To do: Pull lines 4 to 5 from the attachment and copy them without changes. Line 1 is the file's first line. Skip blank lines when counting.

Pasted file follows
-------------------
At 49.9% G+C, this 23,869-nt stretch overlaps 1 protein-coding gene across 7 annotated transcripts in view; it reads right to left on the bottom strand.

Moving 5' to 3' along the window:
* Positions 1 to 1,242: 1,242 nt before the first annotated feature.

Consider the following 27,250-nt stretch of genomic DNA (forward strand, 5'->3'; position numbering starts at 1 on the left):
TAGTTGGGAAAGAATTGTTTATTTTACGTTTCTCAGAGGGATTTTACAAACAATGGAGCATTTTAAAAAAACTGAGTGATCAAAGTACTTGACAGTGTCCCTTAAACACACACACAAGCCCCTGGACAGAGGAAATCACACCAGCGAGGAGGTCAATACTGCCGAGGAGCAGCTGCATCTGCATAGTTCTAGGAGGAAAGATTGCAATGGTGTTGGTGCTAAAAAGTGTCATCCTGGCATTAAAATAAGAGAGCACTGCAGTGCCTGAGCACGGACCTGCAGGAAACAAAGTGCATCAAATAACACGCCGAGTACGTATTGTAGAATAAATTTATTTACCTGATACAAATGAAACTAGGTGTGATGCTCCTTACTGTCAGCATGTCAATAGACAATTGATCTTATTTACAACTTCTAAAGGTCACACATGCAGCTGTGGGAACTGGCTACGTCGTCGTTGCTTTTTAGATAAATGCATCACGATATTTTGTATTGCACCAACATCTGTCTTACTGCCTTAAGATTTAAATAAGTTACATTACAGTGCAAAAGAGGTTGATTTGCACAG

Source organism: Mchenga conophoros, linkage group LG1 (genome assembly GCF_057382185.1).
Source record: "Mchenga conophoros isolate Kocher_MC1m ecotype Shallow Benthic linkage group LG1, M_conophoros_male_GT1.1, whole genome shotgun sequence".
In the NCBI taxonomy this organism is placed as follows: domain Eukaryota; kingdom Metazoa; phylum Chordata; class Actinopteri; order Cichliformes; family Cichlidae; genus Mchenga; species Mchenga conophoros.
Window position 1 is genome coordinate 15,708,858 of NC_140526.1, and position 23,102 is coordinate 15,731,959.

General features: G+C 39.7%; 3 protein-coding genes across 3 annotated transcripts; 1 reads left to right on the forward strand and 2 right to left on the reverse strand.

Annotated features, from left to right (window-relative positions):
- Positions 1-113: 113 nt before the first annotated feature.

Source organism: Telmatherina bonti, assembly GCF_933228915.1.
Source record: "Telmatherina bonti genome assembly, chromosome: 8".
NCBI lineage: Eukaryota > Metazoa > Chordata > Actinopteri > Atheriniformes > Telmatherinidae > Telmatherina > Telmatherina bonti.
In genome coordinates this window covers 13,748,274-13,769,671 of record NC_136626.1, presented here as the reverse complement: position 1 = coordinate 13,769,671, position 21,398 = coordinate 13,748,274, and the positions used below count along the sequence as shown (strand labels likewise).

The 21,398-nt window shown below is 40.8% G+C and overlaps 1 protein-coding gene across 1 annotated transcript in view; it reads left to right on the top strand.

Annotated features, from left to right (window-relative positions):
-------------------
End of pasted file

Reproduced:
Consider the following 27,250-nt stretch of genomic DNA (forward strand, 5'->3'; position numbering starts at 1 on the left):
TAGTTGGGAAAGAATTGTTTATTTTACGTTTCTCAGAGGGATTTTACAAACAATGGAGCATTTTAAAAAAACTGAGTGATCAAAGTACTTGACAGTGTCCCTTAAACACACACACAAGCCCCTGGACAGAGGAAATCACACCAGCGAGGAGGTCAATACTGCCGAGGAGCAGCTGCATCTGCATAGTTCTAGGAGGAAAGATTGCAATGGTGTTGGTGCTAAAAAGTGTCATCCTGGCATTAAAATAAGAGAGCACTGCAGTGCCTGAGCACGGACCTGCAGGAAACAAAGTGCATCAAATAACACGCCGAGTACGTATTGTAGAATAAATTTATTTACCTGATACAAATGAAACTAGGTGTGATGCTCCTTACTGTCAGCATGTCAATAGACAATTGATCTTATTTACAACTTCTAAAGGTCACACATGCAGCTGTGGGAACTGGCTACGTCGTCGTTGCTTTTTAGATAAATGCATCACGATATTTTGTATTGCACCAACATCTGTCTTACTGCCTTAAGATTTAAATAAGTTACATTACAGTGCAAAAGAGGTTGATTTGCACAG